This is something that I have thought about a lot and David Swanson’s July 8 piece “There’s Plenty of Money of Act of 2012 provides an interesting blueprint. As we have seen the tax code become more and more regressive in recent years it becomes more difficult to even imagine what progressive taxation would look like circa 2011. David makes a suggestion and it is worth looking at in detail.

      He begins with the “STOP KILLING PEOPLE” (Section 2) demand to bring all US soldiers home and to end the CIA, the NSA, no secret budgets. etc. I find some of these proposals, certainly ending the CIA or NSA, no secret budgets, as much easier said than done. If the US ended the CIA tomorrow what would that mean that all the other countries in the world keep their equivalent intelligence agencies open? While I certainly would like to see considerable military cuts where not needed much of this would much greater analysis to justify.

       Still this isn’t the focus of the main point for me in the piece: progressive taxation.  This is secton 3 called “WE CAN NOT AFFORD BILLIONAIRES”    Off the bat this seems to me somewhat problematic. The idea that “we”, society will not allow any individual more than a billion dollars strikes me as out and out communism. As FreedomfromALL comments, “Proper fair taxation can be progressive, but your setting artificial limits by imposing 100% taxation as an penalty. It is the equivalent of fining an citizen for making too much money.”

         There has been much  discussion in recent years-particuarly since Reagan, unsurpisingly-about rising income equality and the explosion in top incomes. Yet it seems to me that Americans are conflicted on the whole matter of economic equality. While no one can not be concerned about economic inequality in recent years-what concerns me the most is that median incomes have been flat while the 1% has soared-most Americans don’t necessarily believe that is a crime against society to make a lot of money as such. Part of the American dream is the idea that anyone can get rich. Most Americans probably won’t agree to outlaw wealth as they themselves on some level hope to get rich themselves and simply telling them this hope is illusional does not convince them.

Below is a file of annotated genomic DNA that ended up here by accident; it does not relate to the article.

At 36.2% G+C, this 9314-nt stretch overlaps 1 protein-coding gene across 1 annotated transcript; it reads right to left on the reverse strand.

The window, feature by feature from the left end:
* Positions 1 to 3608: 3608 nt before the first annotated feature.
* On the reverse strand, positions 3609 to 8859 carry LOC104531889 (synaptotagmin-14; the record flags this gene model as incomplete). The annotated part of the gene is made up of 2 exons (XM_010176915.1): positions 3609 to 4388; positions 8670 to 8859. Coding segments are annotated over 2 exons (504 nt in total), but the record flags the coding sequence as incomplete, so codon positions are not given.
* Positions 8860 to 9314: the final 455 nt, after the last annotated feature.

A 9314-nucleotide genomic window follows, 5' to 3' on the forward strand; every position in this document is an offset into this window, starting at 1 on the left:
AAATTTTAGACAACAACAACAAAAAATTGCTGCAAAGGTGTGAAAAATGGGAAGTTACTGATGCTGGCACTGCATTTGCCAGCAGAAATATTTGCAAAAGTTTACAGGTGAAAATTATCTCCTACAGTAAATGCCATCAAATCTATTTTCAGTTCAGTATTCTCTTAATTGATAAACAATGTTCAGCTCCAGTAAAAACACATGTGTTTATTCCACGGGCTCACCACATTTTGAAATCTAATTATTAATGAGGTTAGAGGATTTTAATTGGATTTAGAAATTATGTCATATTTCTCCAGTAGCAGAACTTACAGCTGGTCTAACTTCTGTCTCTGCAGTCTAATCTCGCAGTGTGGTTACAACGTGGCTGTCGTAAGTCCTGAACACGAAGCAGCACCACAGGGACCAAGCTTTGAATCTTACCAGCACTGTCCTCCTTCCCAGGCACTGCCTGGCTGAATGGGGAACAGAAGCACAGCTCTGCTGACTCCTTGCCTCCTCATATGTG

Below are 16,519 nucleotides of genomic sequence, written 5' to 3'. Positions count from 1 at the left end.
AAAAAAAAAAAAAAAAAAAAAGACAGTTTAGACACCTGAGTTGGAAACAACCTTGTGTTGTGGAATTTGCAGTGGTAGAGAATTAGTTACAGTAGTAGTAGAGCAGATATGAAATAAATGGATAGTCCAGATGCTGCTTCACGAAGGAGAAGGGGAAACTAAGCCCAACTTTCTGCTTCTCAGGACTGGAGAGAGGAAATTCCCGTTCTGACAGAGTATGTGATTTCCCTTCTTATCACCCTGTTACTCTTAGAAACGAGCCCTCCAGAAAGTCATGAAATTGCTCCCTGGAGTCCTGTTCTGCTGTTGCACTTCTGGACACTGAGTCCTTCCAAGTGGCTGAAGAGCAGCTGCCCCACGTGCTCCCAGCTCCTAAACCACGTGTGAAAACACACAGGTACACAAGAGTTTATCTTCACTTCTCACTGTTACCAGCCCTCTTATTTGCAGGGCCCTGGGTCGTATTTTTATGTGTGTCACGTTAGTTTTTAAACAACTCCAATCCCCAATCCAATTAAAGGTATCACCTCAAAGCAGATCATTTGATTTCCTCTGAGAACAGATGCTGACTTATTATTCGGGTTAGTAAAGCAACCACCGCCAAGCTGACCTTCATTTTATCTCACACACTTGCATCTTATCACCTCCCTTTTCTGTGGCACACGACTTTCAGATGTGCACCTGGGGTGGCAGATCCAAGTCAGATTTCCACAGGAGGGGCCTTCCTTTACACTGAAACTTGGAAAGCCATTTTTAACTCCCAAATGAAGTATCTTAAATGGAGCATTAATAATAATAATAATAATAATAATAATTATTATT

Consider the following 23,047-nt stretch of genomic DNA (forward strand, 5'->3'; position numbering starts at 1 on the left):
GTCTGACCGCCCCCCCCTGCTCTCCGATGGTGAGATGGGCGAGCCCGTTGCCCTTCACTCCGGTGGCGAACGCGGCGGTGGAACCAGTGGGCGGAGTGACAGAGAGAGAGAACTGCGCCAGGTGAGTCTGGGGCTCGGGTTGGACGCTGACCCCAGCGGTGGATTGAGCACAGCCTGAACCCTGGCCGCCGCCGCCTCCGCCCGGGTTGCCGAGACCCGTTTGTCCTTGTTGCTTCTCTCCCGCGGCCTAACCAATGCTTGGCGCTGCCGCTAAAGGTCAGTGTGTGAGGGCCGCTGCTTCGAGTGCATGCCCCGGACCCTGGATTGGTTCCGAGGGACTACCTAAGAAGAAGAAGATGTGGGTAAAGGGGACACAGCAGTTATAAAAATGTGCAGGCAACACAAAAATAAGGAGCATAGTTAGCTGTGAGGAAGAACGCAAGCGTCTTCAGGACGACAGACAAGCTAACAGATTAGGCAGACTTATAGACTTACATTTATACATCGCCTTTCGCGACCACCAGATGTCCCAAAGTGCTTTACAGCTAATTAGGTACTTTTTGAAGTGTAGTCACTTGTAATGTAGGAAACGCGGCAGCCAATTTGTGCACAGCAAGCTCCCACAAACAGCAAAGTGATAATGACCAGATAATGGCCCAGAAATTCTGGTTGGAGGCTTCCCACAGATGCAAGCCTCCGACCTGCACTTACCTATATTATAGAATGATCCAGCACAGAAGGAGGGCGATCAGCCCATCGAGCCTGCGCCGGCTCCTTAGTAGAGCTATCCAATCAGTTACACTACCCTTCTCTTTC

Putting this aside, the meat of David’s proposal is fascinating. While it taxes 100% of income beyond the threshold that would make someone a billionaire, it actually completely exempts anyone who makes less than 2000% of the mininum wage per hour. As today’s federal minimum wage is $7.25 that means that someone making up to what amounts to $14,500 per hour would pay no income tax assuming a 40 hourweek this would be $580,000 per week with no tax.   Assuming 50 work weeks a year someone could make up to  $29,000,000-and this includes investment income, only excludes inheritance income.  He then has a rising scale-income up to twice above this base($29 million dollars) will pay a 1% income tax, someone who makes more than twice but not more than 3 times the base pays 2%, etc. all the way to somebody who makes more than 9 times but not more than 10 times the base(again $29 million) will pay 10% income tax-this would be $290 million dollars with an income tax of 10%. However all income above this 10%, 290 million threshold would be taxed at 100%

          What stands out here is-just like the recent House Progressive Caucus budget they released-Swanson gives us many more tax rates and brackets. This is exactly counter to the tendency of this talk of “tax simplification” that we have heard so much about in recent years-Neil Boortz who recently went off on a rant about “thugs” was an early populizer of this view. Simplicity is somehow equated with fairness. In this sense, David and HPC are in the opposite direction of “simplicity.”  This is good as “simplicty” and fairness are hardly mutually inclusive. If tomorrow Steve Forbes got his 17% flat tax this would be very simple-can’t get more simple and easy to remember and understand-yet very unfair. The trick is they try to suggest that if everyone pays the same rate that is “equal” and so “fair.”

             What is also true-again also of the HPC-is that many income levels which are actually part of the infamous top 1 percent of taxpayers actually do a lot better here. Under David’s plan even someone who makes $290 million would pay just 10% income tax. Might they then be tempted? No because they likely dream of being a billionaire and would feel like there was no more incentive for them to do anything.  Which again leads us back to the problem of 100% on all income above this $290 million level. Then too, this would have to be indexed to inflation as in a few years we’d have the famous “bracket creep.”

            Still, it is a very interesting starting point. I would certainly like to see the Economic Policy Insitute analyze it and see what the overal macroeconomic effects would be. 


Mike Sax

Mike Sax